21. Staci says:

    Though the word sucks isn't used around here, my children have learned a few other words I'm not excited about. Probably from me when it slipped out and I didn't realize they could hear me. I've always just ignored it and they don't repeat it again. I found that when I sat them down to correct them, they knew it was not a good word and figured they could get attention by using it often. At least my youngest at 2 and a half thinks that.
    Although, they do tell me when they hear someone on the TV say Stupid, that it's not a nice word and that person shouldn't have said it. And I just nod and say "yes, you're absolutely correct."

  22. I've been thinking about the language issue pretty hard because, well, at times my language…sucks. I remember the very moment I used the word "suck" as a child. I was promptly grounded and give a big schpiel about the connotation of the word and why NO ONE, adult or child alike, should use it. It's amazing how casual things have gotten in a generation's. Knowing that I am guilty and that my 7-month old will soon be echoing my every word, I think it's time to clean up the gutter mouth.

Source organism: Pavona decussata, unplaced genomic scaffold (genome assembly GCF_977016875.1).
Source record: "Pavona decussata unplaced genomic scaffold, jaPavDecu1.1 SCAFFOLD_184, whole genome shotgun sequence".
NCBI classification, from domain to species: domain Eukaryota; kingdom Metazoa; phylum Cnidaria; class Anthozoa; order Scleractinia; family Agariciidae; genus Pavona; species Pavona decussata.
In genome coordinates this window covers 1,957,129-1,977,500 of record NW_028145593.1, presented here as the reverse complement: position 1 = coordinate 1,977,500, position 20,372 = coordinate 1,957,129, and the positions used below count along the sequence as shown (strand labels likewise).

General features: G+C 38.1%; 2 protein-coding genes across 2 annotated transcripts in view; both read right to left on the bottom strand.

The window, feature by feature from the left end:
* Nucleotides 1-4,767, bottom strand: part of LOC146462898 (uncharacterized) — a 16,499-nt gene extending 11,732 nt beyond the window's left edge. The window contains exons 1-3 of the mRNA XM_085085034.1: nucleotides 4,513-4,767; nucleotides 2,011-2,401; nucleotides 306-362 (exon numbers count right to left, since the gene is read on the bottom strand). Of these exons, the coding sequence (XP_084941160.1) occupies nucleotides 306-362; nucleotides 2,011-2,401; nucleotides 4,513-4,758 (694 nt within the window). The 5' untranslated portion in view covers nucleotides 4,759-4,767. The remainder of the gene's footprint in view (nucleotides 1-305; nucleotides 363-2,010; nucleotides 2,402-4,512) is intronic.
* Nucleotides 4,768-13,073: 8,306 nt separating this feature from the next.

23. rachelle says:

    Thank you for sharing this very timely post. I'm currently having problems disciplining my 6 and 4 y/o kids. Aside from the language, they even adapted my tone. They even tell me, "Mommy, you're not listening!" because I always tell them this. Do you think "time outs" are still appropriate for a 6 y/o?
    Love your site and now a follower!

    • Rachelle, would I place a 6 year old in time out? Would you believe I have even placed teenagers in time out? The goal of a time out is for a child to think what they did wrong or a smarter choice they could have made. They are implemented differently depending on the age of the child but the concept is still still the same. Hope this helps!